Established in 1894, it is hidden in an alley near the Puerto del Sol that makes it quite easy to miss.  In fact, I didn’t know that I had actually walked past it already, on my way to the Plaza Mayor!  There is nothing fancy about San Ginesnothing that would make me stop and take notice–considering it is Madrid’s most well-known chocolateria.  However, once you step inside, you’ll find photos of alot of people, both famous and not, who have enjoyed their churros con chocolate throughout the years.

For a one-product establishment, San Gines is pretty much busy all hours of the day.  It is quite amusing to know that they are open from 9AM to 6AM! Apparently, Madrilenos enjoy having their churros early in the morning as a snack, after an all-night party session :).  I so can’t relate.  Hahaha!

When my parents and I arrived at San Gines, both indoor and outdoor seating were packed!  Luckily, after we ordered our serving of churros, a table cleared up just in time.

I couldn’t wait to dip the hot fried dough into the chocolatey melted goodness.  I was surprised though that it tasted quite different from the churros that I am familiar with, but this version happily did not disappoint :).  I noticed, however, that the chocolate was slightly runny, and it was quite sweet!  I was expecting it to be bitter and thicker, the way I know Spanish chocolate to be.  Oh well.  It was still an enjoyable treat, though, and a great way for us to end our evening :).

7. Valor

Valor is a very popular brand in Spain.  They’ve been in the chocolate making business since 1881, and most of their products can be purchased in supermarkets and convenience stores throughout Madrid.

Their chocolateria is located right by the Teatro Callao.  I was very excited to try their version of churros con chocolate, and see how it fared against San Gines.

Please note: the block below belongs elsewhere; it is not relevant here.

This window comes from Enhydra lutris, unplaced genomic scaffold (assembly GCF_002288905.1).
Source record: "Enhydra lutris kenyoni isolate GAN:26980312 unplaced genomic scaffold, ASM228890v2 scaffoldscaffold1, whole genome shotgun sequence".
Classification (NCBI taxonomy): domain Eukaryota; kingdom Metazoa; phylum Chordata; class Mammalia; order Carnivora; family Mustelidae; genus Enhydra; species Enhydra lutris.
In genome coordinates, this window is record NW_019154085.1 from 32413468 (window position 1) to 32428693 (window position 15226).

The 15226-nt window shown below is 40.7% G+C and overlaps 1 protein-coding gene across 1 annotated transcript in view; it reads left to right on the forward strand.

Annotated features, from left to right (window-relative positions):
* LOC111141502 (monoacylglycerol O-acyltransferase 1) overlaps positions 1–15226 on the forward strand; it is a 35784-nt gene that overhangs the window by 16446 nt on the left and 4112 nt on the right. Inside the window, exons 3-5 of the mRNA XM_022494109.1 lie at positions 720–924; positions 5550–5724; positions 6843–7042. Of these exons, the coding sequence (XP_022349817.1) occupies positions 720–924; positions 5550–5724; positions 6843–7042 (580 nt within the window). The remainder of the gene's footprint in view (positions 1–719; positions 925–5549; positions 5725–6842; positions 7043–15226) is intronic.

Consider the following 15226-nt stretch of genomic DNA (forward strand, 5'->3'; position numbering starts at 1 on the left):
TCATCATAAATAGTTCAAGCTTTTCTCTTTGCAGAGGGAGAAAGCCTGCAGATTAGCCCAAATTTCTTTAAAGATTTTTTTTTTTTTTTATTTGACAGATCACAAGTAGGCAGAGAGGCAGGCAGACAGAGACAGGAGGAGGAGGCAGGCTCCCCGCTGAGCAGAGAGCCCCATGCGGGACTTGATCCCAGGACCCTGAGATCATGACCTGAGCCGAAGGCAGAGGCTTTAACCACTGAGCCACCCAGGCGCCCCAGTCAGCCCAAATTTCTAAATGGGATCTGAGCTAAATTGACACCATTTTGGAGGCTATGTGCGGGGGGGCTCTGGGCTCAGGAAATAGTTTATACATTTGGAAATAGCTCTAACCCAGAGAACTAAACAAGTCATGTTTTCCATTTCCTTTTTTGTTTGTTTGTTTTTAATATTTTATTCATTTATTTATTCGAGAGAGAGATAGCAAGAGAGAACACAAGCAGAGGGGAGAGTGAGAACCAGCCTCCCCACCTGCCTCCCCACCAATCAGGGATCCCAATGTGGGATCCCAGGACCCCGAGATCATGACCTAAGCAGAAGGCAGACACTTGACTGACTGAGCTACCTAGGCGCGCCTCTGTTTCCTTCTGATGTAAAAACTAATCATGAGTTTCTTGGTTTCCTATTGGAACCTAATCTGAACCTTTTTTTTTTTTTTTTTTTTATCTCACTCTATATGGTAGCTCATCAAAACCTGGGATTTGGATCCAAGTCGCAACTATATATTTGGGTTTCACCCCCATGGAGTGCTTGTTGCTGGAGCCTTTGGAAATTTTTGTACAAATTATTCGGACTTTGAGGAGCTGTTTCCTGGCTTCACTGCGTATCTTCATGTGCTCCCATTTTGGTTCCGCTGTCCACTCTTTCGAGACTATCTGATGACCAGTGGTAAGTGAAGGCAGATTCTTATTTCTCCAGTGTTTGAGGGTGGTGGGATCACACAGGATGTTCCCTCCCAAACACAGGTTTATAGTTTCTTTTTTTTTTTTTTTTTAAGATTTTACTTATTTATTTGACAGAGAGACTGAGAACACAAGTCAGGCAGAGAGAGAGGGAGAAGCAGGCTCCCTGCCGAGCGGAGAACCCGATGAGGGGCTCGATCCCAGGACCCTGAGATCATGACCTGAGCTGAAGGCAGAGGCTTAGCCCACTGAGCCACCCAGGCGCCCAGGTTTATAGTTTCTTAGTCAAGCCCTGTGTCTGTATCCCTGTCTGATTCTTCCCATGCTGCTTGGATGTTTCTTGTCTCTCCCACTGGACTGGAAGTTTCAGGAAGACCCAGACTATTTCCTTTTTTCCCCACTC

The verdict?  Definitely, the chocolate trumps the San Gines version.  It was darker, thicker, chocolatier, bitter, but with a good measure of sweet.  It was sooooo yummy, I could have licked my cup clean!  Hahaha!

For the churros dough, while I liked its consistency, I found it extremely greasy!  I actually had to dab it several times with a tissue to remove all the excess oil.  It also did not have the usual “gear” shape but was long and smooth.  I guess Valor’s churros must have their own unique recipe :).

So that’s basically it :).

I am very sure that these establishments are but a small speck in Madrid’s thriving culinary scene.  Looking through this list, however, I think we were quite lucky to be able to experience an entire range of dishes from the most typical and traditionally prepared, to the more modern fusion but still very delicioso types.

It is a must for me that when I visit a place, that I get to sample the local cuisine, especially the ones they are known throughout the world for.  In some way, like culture, it is a type of education–this time for my tastebuds, though.  Hahaha!

And despite the fact that I am now a couple of pounds heavier because of my eating adventures, I console myself with the fact that these adventures made my vacation in Madrid all the more enjoyable and memorable :).